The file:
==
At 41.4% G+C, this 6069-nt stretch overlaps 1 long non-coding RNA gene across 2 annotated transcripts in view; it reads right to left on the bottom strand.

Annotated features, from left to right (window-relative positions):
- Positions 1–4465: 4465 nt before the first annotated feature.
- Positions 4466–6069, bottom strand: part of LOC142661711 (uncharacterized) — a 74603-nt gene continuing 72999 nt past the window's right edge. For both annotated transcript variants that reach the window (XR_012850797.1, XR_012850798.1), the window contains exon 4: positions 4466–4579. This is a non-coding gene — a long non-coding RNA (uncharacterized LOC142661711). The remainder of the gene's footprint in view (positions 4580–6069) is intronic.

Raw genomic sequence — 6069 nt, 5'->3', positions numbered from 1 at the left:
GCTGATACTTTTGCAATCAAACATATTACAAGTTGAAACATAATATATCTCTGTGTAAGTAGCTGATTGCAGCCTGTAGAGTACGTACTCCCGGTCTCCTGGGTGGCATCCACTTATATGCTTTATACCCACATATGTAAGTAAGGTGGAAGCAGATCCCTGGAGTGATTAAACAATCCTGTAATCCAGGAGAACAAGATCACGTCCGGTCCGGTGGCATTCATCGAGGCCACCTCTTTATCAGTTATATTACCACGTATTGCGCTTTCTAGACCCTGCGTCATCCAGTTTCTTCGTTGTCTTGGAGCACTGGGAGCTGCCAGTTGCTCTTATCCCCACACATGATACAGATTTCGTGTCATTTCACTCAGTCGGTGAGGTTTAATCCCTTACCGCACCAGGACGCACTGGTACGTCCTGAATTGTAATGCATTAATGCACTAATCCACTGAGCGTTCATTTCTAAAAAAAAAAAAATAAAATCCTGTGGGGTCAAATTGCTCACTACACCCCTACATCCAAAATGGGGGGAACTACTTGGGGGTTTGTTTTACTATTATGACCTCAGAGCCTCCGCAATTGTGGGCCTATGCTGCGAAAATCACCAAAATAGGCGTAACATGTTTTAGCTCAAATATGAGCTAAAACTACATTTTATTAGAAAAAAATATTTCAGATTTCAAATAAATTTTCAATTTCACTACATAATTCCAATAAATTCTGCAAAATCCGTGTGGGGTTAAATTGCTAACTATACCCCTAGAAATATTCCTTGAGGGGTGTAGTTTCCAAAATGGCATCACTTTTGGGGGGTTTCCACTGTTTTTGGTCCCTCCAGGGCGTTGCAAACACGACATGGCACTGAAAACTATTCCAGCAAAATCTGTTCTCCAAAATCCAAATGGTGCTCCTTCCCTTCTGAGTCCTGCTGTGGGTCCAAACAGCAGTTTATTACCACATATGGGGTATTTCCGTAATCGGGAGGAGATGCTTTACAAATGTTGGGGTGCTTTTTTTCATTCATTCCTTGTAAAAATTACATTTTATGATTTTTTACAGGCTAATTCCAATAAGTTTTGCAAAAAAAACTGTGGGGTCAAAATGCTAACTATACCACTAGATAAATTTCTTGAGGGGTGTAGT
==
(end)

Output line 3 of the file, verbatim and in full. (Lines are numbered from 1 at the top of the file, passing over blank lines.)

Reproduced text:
- Positions 1–4465: 4465 nt before the first annotated feature.